Global watchdog the Tax Justice Network (TJN) this week wrote an open letter to King Charles, urging him to clamp down on the country’s financial services jurisdictions which are often regarded as tax havens — jurisdictions where the wealthy hide money to evade taxes.
The UK, its Crown Dependencies, and the Overseas Territories are believed to be collectively responsible for facilitating nearly 40 per cent of the tax revenue losses that countries around the world suffer annually when multinational corporations and powerful individuals shelter their wealth in these countries.
The TJN says “this makes the UK and its network of satellite tax havens the world’s biggest enabler of global tax abuse.”
In the letter, the organization warned the King of the “heavy financial and human costs” inflicted on “ordinary people in the UK, the Commonwealth, and around the world” by the British tax havens over which King Charles is sovereign.
“Our latest estimates put the sum of this tax loss imposed upon the world by British tax havens at over US$189 billion a year, which is more than three times the humanitarian aid budget the UN requested for this year,” the open letter stated.
The letter also mentions research by the University of St Andrews and the University of Leicester which show that if the global tax losses caused by British tax havens were reversed, 12.6 million people would gain access to basic sanitation, and 1.2 million children would be able to attend school for an extra year.
Letter mentions BVI and trans-atlantic trade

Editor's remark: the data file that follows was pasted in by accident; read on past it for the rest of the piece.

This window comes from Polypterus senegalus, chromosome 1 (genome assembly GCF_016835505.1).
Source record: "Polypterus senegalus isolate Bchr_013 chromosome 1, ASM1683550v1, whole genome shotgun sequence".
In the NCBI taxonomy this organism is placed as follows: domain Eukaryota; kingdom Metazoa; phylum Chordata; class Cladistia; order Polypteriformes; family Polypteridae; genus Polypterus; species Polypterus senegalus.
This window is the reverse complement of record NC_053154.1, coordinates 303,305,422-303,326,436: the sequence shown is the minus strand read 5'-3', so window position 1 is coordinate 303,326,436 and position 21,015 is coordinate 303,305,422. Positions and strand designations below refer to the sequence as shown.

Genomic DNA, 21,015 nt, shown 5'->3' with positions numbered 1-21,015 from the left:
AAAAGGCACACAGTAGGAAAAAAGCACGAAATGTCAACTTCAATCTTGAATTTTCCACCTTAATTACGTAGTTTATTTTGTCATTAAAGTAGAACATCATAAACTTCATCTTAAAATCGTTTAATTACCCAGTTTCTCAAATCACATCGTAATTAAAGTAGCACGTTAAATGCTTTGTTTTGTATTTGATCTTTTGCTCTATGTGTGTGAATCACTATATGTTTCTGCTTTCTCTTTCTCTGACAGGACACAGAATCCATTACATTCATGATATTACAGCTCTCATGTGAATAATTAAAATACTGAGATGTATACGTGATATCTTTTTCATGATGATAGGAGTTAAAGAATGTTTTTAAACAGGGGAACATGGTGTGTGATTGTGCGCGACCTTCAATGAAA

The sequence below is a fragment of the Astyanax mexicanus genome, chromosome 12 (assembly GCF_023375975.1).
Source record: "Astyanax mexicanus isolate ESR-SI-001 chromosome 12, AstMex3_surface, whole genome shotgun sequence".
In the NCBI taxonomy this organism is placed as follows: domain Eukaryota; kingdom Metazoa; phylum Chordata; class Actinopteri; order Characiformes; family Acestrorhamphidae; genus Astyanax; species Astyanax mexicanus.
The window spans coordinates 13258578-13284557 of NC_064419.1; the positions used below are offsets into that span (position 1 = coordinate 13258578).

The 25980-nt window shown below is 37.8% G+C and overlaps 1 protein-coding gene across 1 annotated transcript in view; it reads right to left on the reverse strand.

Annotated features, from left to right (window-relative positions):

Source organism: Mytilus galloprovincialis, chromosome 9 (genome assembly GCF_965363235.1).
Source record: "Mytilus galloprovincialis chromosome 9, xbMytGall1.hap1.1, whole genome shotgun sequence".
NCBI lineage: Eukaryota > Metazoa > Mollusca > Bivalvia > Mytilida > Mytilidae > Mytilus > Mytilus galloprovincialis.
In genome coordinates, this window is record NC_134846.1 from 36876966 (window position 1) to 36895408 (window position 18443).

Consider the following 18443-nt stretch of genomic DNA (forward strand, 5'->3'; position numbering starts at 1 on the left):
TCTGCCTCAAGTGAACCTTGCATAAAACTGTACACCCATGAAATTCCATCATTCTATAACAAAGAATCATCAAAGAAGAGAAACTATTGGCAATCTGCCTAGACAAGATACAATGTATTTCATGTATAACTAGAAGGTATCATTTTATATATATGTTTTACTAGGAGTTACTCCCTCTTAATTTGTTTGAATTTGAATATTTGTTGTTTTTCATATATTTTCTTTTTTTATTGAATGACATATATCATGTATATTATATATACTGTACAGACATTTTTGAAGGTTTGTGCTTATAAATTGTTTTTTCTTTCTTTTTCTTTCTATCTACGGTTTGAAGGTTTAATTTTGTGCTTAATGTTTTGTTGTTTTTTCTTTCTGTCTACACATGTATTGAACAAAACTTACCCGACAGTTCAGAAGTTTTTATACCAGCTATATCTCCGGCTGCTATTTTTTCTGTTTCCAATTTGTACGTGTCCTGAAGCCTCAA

The letter also mentions King Charles’ statements last year to the Commonwealth. In those statements, the monarch said we “must find new ways to acknowledge our past”. He also expressed His desire to deepen His understanding of the enduring impacts of slavery and other aspects of colonial violence and extraction.
“Rather than beginning to pay reparations for the violence, enslavement and extraction of the British empire, the UK’s ‘second empire’ is continuing to add to the debts that we owe. The scale of that debt is almost certainly unpayable. At a minimum, however, the time has surely come to stop the clock running,” the TJN said.
The organisation also wrote that “the British Virgin Islands, Cayman Islands, Bermuda and Jersey all rank above Ireland on the Corporate Tax Haven Index 2021, our ranking of jurisdictions most complicit in helping multinational corporations underpay corporate tax.”
With one of the biggest financial services industries in the world, the BVI has often come under fire as more countries call for the rich to stop hiding their money in offshore jurisdictions.
However, the Virgin Islands
continues to defend the industry which is its highest income earner. A recent report by UK-based research and consultancy firm, Pragmatix Advisory, found that investments mediated by BVI business companies support around 2.3 million jobs globally and generate an extra US$14 billion each year in taxes for governments worldwide.